Yeah, absolutely. So it’s based on a subscription model. So we have our starter course, which is called the Thunderbird. And then we’ve got our main course, our flagship course, if you like, which is called the Phoenix. And they’re both just subscription models. So in an ideal world, I wouldn’t really have the Thunderbird. I’d like to just be able to focus on the Phoenix. But as you know, we’re in a world where trust is a big part of the process. A lot of people have spent a lot of money on courses, lost a lot of money. And ultimately, by the time they find us, they are generally thousands of pounds down based on decisions that they’ve made in the past. So the Thunderbird comes in really nice as it’s a nice cheap starter course. Once the trust is there, then they tend to transition to the Phoenix, which is really where the magic happens.
[00:03:38.600] – Sean
Got it. Okay, let’s talk about real quick here because we’ll tie back to the Thunderbird and Phoenix here in a second. But you went from day trading, then to value investing, then to trend following. Tykr, we’re really focused on value investing long term, buying safe businesses and really buying more, but really holding and buying more month over month, year over year. Why did you make the transition to trend following? Were you finding bigger returns? Is that why you made the transition?
[00:04:11.570] – Zaheer
Yes, basically yes. Long and short of it is correct. So day trading, I would just advise everyone to just really be careful with day trading. It’s advertised as this sexy way to quick riches. You will end up finding out that it’s a dark hole to losses. So you really want to try and avoid trading. And I learned that really quickly. A lot of people tend to find that out 5, 10 years down the line when they’ve lost a lot of money. And I’ve actually seen it go really, really, really bad. So be really careful with day trading. I really encourage people to be smart about their choices. One thing I’m good at is just making quick decisions. It’s maybe a little bit impulsive at times, but if it doesn’t work for me within a set period of time, I’m out. So I learned day trading wasn’t the way forward for me. Plus also I was working. I was working two or three jobs simultaneously. So the time element wasn’t there. I didn’t want to be glued to a screen all the time. So day trading didn’t sit well for me. Value investing was interesting because I started reading about people like Warren Buffett, of course, he’s the God of value investing.
[00:05:14.540] – Zaheer
Again, I just didn’t have the time to do the research. I found it quite time consuming for me personally. I was working sometimes 15, 16 hours a day, seven days a week. I had two jobs, three jobs, earning a lot of money, just not enough time. Hence partly why I started looking at investing as well, because I thought, how am I going to find that balance? Money is coming through. I haven’t got the time. I need to find a balance. The moment where it all changed for me was when I read Weight of the Turtle by Kurtis Faith. That was just eye opening because it’s a process where you use technical analysis and charts like a trader, but you hold your positions like an investor. And that’s what made a lot of sense to me because technical analysis is pretty straightforward. It’s just looking at charts and determining whether an asset asset is high probability or not. That’s technical analysis. You can do that on the lower time frames where day trading comes in, but it’s all over the place. When you look at the monthly, weekly and daily, you’re looking at the bigger picture.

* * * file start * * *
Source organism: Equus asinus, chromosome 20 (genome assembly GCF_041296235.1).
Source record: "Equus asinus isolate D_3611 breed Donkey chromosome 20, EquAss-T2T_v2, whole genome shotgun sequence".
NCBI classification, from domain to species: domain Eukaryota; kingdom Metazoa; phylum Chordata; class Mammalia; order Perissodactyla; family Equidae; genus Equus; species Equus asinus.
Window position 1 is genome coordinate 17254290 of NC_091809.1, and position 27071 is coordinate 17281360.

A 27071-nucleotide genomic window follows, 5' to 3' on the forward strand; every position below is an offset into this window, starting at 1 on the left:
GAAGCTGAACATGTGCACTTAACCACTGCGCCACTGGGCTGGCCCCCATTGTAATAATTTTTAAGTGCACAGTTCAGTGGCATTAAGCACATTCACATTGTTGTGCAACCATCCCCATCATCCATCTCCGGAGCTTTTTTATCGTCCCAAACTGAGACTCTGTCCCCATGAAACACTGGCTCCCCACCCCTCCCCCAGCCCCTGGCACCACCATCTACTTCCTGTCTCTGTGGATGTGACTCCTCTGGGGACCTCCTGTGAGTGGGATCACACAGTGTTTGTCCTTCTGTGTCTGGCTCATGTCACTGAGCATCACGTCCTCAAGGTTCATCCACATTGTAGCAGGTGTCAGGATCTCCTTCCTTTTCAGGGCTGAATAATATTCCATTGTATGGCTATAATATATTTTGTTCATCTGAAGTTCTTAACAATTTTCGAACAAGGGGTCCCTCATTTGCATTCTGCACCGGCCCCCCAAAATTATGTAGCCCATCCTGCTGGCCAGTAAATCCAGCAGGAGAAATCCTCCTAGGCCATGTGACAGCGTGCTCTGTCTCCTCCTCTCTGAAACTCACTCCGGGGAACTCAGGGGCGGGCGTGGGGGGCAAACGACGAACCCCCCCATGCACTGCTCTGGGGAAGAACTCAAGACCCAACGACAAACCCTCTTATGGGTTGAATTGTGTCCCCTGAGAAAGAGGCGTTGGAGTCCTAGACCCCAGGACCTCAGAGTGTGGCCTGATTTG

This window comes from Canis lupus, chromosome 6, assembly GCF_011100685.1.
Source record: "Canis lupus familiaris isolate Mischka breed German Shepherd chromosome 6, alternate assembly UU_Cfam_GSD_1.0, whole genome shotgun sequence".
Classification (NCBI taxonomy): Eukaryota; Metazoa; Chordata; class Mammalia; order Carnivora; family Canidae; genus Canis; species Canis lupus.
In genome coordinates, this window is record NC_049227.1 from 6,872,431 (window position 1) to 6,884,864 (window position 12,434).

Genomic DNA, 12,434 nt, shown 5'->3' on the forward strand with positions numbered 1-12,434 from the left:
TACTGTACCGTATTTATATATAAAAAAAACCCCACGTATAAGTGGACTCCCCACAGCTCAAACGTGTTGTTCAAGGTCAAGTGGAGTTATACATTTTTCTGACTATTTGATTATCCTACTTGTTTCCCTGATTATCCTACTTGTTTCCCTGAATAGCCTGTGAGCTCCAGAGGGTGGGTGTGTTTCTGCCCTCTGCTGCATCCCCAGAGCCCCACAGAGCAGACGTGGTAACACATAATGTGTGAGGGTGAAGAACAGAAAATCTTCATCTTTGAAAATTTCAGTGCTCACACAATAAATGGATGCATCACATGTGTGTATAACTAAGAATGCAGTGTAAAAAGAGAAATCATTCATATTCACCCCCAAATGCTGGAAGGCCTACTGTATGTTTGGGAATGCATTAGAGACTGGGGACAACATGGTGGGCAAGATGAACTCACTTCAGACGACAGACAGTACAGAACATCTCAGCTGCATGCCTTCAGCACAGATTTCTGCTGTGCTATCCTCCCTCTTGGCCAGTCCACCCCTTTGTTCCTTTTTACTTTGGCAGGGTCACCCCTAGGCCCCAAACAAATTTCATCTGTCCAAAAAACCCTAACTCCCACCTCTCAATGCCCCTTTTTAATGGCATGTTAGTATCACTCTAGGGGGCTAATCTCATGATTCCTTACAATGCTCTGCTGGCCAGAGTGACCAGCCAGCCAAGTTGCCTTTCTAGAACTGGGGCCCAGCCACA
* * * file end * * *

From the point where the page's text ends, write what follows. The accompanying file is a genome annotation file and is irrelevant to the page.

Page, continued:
[00:06:10.740] – Zaheer
So you’re looking at it from an investing mindset. Then typically I hold positions for 12 to 18 months. So there’s still that investing element to it. And then 12 to 18 months is where trends start coming to an end. Trends start moving from one sector to another sector. So rebalancing the portfolio will come in few after around 12 to 18 months. And that sat really well for me initially because what I understood is I can prepare at the weekend, take an hour or two, do my scanning, look for opportunities, Monday to Friday, manage my portfolio, which would take a few minutes a day. It just sat really well for me well with the lifestyle that I had. And so trend following was just it was perfect for me for the lifestyle I had at the time.
[00:06:50.840] – Sean
Sure. So you actually were able to devote more time to trend following than value investing. Is that correct?
[00:06:59.050] – Zaheer
Yeah. For me, I think that’s what I just found easier. Maybe at that time, I wasn’t too aware of how to do value investing correctly. Maybe that was part of the process, learning all the numbers, the PE ratios, looking at this, looking at that. Whereas looking at the charts, again, maybe because I’m a visual person as well, I like to look at candlesticks. I like to physically see what the price of an asset is doing. That resonated with me really well. And so I think I naturally gravitated towards trend following.